What you need to know:
- And since all Kenyans are happy to talk about tribalism from both sides of their mouths, why can’t we just stop all the pretense and institutionalise tribalism, as we have done with grand corruption?
- If tribalism is the perfect tonic for our toxic politics, why can’t we apply it for the same effect in sports?
The National Cohesion and Integration Commission (NCICA) recently released a report that confirmed what all Kenyans already knew about the endemic nepotism that the current government has taken to within slightly more than just one year.
According to the Ethnic and Diversity Audit Report 2023, in a country of 42 tribes, public service jobs across the 47 counties are hugely skewed in favour of only two tribes. The two tribes – no prizes for guessing – command a combined share of 31.6 per cent of jobs-per-ethnic tribe, the report revealed.
The report further indicated that 10 ethnic communities hold a massive 89.55 per cent of the positions in the devolved governments.
Before that, in March, a similar report tabled before the National Assembly Committee on National Cohesion and Equal Cohesion also indicated that members of the very same two tribes make up the biggest chunk of employees in all state agencies.
Then in August, the Kenya Revenue Authority (KRA) made a startling revelation to the effect that there had been intense political interference and horse-trading in the recruitment of Revenue Service Assistants (RSAs), with the two dominant ethnic communities hogging 57 per cent of the 1,406 vacancies.
The taxman further revealed that, yes, the two communities in question took a combined 788 posts in the June recruitment exercise.
All these findings are hardly surprising in a country where no less than the Deputy President himself long declared that the Kenya Kwanza government is a ‘shareholding company’ for members of the two ethnic communities which delivered a solid block of votes for the ruling coalition during last year’s elections.
In essence, the second most powerful man on these shores was showing the middle finger to non-members of the two privileged ethnic communities.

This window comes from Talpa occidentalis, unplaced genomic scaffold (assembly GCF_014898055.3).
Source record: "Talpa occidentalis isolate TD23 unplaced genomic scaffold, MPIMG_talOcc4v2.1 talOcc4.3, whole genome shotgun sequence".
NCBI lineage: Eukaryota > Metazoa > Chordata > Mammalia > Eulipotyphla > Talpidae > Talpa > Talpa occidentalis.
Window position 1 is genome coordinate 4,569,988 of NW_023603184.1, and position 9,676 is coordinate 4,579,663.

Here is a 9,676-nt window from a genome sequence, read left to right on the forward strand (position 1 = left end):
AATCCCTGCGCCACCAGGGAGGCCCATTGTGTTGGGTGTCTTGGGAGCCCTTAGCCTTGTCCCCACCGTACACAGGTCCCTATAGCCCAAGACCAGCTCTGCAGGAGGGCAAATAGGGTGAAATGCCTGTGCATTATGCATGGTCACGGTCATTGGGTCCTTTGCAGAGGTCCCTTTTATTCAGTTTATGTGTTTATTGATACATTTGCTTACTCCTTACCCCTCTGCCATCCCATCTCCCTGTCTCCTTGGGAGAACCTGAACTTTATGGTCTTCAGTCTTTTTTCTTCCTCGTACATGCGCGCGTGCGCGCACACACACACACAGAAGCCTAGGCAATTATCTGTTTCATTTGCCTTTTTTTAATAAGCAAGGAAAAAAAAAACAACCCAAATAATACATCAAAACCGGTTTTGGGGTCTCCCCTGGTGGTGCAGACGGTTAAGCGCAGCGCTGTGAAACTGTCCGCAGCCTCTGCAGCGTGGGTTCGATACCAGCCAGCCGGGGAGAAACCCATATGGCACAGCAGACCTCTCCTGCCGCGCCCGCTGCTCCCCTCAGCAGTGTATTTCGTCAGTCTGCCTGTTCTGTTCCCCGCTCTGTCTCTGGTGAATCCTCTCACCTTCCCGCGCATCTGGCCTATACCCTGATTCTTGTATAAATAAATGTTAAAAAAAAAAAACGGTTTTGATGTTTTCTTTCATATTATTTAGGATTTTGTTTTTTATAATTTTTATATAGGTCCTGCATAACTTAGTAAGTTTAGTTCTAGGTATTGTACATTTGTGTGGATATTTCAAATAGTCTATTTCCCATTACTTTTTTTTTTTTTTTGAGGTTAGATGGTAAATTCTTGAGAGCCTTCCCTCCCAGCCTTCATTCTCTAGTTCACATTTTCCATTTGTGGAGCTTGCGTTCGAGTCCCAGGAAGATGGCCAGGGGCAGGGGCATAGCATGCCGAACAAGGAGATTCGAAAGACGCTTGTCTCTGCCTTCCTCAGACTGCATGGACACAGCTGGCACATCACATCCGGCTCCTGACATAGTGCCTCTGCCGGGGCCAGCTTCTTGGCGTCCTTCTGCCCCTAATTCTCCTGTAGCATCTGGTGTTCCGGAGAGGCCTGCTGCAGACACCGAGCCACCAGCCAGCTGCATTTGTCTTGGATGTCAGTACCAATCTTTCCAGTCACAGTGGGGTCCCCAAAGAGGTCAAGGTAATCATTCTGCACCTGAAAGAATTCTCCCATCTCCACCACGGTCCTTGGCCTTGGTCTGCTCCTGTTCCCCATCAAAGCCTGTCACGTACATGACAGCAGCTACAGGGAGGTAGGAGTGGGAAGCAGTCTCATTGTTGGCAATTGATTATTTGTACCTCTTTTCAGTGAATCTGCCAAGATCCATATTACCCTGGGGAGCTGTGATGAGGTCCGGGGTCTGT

If the much despised Uhuru Kenyatta government took credit for the warped ideology of 'kula nyama wengine wakimeza mate' (feasting on juicy meat as bystanders salivate), President William Ruto’s Kenya Kwanza government has certainly taken these gluttonous predispositions to a whole new level without trying too hard.
So why all this ranting and raving on a football column? Well, it so happens that although our disgraceful politicians have perfected it, in Kenya tribalism doesn’t just manifest itself in politics.
Tribalism is actually what defines being Kenyan. You will spot it in every direction you crane your neck.
No sector of our economy, sports included, has been able to break loose of the ethnic stranglehold.
Ever wondered why ‘only’ one tribe has painstakingly built Kenya’s reputation as a powerhouse in athletics? Or why just ‘two tribes’ in this country are known for playing football? Wonder no more. Tribalism is in fact Kenya’s middle name.
And since all Kenyans are happy to talk about tribalism from both sides of their mouths, why can’t we just stop all the pretense and institutionalise tribalism, as we have done with grand corruption? If tribalism is the perfect tonic for our toxic politics, why can’t we apply it for the same effect in sports?
We already have Gor Mahia, AFC Leopards and Shabana as the forbearers of tribal football clubs in Kenya. Outside politics, these three clubs have emerged as the next closest thing that binds members of the Luo, Abaluhya and Abagusii communities. Which is not such a bad thing for the ethnocentric shareholder country that Kenya is.
Furthermore, here in Kenya, institutional clubs are all but a sham. Today they are here, the next day they are defunct. So why not have many more tribal clubs like Gor Mahia and AFC Leopards which run no risk of disbandment?